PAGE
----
The biggest problem is that in our daily haste we tend to scan without questioning the credentials of the writer. There is a naivete surrounding the acceptance of an article if it is published in a well known newspaper or on a popular website. Just like many well known financial pundits have been exposed as charlatans in recent times, it would be wise to be circumspect with a lot of written content that is proffered as original, well researched or adhering to the highest journalistic principles. The sad truth is that 90% of what you read has been syndicated, regurgitated, summarised, cannibalised, plagiarised and fuckerised.

Furthermore, proper analysis and insight are not possible in the way too common 500 word snippets that are being dished up as opinion pieces. Short attention spans and functional illiteracy are signs of a dumbed down society. A society that will increasingly be a victim of its own mediocrity and bad decision making skills. There should be more space and support for longer form articles, essays and opinion pieces if we are to turn the tide against ignorance. There are some brilliant online magazines, blogs and news websites, run on ethical and independent platforms, filled with high quality, original content. Content that will actually make you a more useful human being. So, be a bit more critical about what reading material you consume. Be a little less lazy and obtuse by searching for writing that enlightens you, as opposed to being used as a human dumping ground for written drivel.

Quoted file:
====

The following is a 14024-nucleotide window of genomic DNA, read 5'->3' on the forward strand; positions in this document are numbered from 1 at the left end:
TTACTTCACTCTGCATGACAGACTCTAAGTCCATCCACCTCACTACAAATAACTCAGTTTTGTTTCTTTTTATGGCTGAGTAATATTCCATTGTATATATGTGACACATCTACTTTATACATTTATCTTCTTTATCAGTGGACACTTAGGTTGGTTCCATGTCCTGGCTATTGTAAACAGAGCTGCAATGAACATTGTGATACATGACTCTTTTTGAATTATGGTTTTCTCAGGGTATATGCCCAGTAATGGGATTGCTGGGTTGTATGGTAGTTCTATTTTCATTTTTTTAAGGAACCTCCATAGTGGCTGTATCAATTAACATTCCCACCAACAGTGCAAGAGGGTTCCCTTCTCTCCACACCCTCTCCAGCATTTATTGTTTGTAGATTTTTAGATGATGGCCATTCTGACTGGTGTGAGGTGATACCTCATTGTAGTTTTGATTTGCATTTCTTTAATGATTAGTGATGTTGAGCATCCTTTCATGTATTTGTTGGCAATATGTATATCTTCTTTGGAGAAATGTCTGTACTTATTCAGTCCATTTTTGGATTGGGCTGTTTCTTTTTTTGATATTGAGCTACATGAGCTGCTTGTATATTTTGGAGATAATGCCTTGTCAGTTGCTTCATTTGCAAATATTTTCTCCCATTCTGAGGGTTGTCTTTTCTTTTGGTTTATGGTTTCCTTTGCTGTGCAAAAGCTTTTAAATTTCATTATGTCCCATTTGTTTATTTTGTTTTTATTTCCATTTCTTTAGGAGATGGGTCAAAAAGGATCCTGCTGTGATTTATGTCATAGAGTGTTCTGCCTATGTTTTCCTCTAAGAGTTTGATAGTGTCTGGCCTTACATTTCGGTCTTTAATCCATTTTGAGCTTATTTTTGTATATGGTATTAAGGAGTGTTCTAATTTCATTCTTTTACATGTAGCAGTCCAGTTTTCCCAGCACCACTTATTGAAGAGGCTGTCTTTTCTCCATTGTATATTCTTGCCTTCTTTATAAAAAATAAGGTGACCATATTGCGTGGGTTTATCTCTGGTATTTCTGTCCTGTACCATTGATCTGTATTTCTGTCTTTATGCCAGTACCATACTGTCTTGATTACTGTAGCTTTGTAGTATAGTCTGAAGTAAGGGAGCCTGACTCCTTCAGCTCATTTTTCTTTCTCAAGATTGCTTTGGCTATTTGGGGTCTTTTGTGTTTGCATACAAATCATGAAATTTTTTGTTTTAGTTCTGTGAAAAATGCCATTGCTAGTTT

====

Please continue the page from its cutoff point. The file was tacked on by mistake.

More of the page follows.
This is not just a diatribe, it is an appeal to our collective (and possibly mythical) common sense before a deluge of foul smelling idiocy sweeps civilisation as we know it away. The barbarians are not just howling at the gates, their functionally illiterate little fingers are eagerly tapping away at a keyboard near you.